Directed by: Yong-Ki Jeong
Mark has recently covered ‘Dollman vs. Demonic Toys’ on the site; so continuing along a similar theme, here is a South Korean film about dolls, the most creepy of all Children’s toys. Seriously, I remember as a kid wandering through Kerrisons en route to the Airfix model section and those bloody Cabbage Patch dolls would scare the beejeezus out of me down as I hurried down this narrow shadowy aisle, they seemed to peer blankly through the window of their clear plastic boxes. A chubby face full of evil intentions. Like former dead eyed Russian MMA phenom Fedor Emelianenko pre-fight, they tended to stare right through you.
‘The Doll Master’ is one of those films which contain many familiar horror tropes. The film begins with a scene from the distant past when a tragic event occurred, one of those events that will likely leave haunt a place for decades to come. In this case, a doll maker’s wife was found dead. The doll maker was accused of murder, got beaten to death by an angry mob and buried on the edge of a forest. The doll he made in his wife’s image sat mournfully by the doll maker’s grave (a comment on that to come later). Then there’s a creepy old building, an ideal setting for a horror movie, a doll museum with dangerous and mysterious inhabitants, and finally a group of fresh faced mostly good looking victims… I mean young folk (the handsome macho guy, the weird and pervy guy, the Scream Queen, the bimbo and the odd one) who are invited to stay at the museum with no objections whatsoever. Who wouldn’t want to stay for a few nights at a doll museum without knowing the reasons why they were invited?
‘The Doll Master’ is proof that even in the clever, innovative world of South Korean cinema there exists directors who rely on other people’s tired ideas and oft repeated scares in order to make a below average horror movie. Actually below average is maybe too kind, ‘The Doll Master’ runs like a bad American horror movie, one of those post-‘Scream’ flicks like ‘House of Wax’, only decidedly less jumpy and without Paris Hilton getting gruesomely killed. The film is also badly paced, ponderous in fact, half the film drifts by before any scares occur.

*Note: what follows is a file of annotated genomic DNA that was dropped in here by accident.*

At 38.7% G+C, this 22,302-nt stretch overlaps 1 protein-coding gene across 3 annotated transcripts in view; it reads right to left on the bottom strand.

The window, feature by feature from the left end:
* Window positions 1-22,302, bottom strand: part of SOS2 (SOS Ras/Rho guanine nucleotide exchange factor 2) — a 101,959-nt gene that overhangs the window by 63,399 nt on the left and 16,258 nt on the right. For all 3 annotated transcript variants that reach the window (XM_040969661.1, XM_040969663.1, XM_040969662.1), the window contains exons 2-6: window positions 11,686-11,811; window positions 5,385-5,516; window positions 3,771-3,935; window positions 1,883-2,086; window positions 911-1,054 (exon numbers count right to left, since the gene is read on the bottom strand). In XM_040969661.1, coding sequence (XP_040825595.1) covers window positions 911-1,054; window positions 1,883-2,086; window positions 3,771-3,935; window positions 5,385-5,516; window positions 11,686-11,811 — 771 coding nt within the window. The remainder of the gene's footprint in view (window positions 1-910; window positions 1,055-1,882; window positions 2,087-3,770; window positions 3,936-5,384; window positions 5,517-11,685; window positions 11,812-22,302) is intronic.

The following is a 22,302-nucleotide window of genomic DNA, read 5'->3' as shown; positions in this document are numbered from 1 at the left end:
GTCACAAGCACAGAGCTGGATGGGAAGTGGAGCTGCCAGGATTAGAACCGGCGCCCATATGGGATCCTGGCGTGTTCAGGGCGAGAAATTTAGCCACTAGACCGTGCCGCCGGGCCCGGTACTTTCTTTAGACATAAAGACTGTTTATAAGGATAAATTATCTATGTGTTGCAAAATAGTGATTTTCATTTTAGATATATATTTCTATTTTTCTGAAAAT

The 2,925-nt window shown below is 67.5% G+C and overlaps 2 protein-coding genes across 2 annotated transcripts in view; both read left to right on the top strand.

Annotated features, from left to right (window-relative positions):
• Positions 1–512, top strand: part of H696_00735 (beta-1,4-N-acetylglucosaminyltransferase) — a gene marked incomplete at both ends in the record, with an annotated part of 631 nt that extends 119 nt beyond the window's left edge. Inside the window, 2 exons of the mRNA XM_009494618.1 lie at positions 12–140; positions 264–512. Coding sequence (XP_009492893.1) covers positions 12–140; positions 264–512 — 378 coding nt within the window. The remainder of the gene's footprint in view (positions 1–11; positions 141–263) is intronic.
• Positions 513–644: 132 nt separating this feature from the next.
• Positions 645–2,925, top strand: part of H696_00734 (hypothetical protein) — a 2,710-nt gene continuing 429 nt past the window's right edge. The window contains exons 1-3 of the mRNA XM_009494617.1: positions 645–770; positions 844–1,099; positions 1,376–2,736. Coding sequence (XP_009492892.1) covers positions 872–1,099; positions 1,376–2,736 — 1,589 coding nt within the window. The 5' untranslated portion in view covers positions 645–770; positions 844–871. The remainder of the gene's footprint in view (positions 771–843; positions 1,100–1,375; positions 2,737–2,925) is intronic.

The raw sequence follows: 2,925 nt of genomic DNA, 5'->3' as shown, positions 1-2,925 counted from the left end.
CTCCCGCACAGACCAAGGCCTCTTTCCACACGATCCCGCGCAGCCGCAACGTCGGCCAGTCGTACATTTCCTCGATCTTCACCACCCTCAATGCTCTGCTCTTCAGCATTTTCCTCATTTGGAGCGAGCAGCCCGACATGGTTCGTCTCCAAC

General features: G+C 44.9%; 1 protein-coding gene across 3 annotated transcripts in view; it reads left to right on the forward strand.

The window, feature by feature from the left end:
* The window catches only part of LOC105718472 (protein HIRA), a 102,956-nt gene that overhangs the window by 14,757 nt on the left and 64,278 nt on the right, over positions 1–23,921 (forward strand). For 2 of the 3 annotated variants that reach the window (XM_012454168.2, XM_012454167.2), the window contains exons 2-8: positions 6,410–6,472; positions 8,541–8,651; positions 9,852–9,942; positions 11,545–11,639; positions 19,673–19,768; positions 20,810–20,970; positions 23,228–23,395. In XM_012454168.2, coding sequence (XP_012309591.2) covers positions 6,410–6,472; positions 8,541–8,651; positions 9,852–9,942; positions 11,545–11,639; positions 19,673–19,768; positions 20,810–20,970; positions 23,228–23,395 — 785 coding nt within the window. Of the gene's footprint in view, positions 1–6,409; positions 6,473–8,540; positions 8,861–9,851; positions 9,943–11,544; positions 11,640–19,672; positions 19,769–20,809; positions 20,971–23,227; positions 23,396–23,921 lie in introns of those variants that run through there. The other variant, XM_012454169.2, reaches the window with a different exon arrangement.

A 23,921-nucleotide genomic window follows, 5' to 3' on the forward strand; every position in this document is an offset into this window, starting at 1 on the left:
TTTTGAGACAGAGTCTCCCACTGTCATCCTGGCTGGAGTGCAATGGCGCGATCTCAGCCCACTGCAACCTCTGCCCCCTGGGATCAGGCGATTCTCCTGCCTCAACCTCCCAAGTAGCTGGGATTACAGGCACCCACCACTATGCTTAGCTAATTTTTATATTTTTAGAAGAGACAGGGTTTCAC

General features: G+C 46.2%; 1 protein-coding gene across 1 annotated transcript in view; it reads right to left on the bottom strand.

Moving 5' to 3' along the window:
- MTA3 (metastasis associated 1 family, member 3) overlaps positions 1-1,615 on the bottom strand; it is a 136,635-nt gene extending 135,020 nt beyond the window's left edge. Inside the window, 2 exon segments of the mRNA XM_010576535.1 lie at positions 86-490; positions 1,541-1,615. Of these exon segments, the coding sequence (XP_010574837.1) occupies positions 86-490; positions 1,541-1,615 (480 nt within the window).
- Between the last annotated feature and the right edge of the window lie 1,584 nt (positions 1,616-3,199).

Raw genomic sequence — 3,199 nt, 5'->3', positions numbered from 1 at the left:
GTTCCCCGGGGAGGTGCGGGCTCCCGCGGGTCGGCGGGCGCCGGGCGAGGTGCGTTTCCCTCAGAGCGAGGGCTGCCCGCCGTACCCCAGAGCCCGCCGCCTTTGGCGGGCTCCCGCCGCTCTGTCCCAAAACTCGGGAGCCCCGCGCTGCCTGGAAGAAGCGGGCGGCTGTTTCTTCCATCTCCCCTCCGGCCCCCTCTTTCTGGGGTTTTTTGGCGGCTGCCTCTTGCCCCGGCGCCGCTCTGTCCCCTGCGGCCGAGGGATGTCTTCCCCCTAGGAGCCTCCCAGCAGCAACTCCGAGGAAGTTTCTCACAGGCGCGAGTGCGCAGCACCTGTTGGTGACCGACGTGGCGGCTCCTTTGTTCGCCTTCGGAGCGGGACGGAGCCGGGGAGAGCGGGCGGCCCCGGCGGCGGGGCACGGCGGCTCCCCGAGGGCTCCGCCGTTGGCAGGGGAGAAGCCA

What else did I hate about it?
I think the problem with dolls is that though as I’ve already said they have a creepy aura about them, in that the more lifelike they are, the more frightening they appear, making them scary on film relies either in ‘Child’s Play’ levels of absurdity or as a contrast to that careful suspenseful subtlety. ‘The Doll Master’ gets it horrendously wrong. It is one thing to have an actress playing a doll come to life, in the case of the living doll Mina. It is quite the other to suggest that with the other decidedly unlife-like dolls are capable of killing, just by a stiff arm moving slowly, or eyes moving shiftily from left to right like an arthritic ‘Action Man’. In the opening scene it is particularly painful to watch the director trying to create emotion by placing the apparently grieving but ultimately still and lifeless doll next to the doll maker’s graveside.
The story is ridiculous. Hae-mi doesn’t recognize that the young girl in a red dress who lurks around the house is a doll with a soul from her childhood. But then again why would she, given that there is only a passing resemblance. Yeong-ha seems mentally disturbed, yet the other guests see her more as nothing more than a teeny bit eccentric. They don’t find it odd that a young woman in her late teens / early twenties would carry a doll around with her. Unless she is a goth teen circa Marilyn Manson fandom era then why would this be even remotely socially accepted? Why? Why? So many god damn Why’s? The biggest Why? Being – Why are the guests there in the first place? The reason is shoehorned in towards the end that all the guests are descendants of men who killed the original doll maker. Gosh, it must’ve took a hell of a lot of researching Korean family trees to make that happen, and most of all Why? Who had a stake in their demise? What was the point of this vengeful act? Again, why?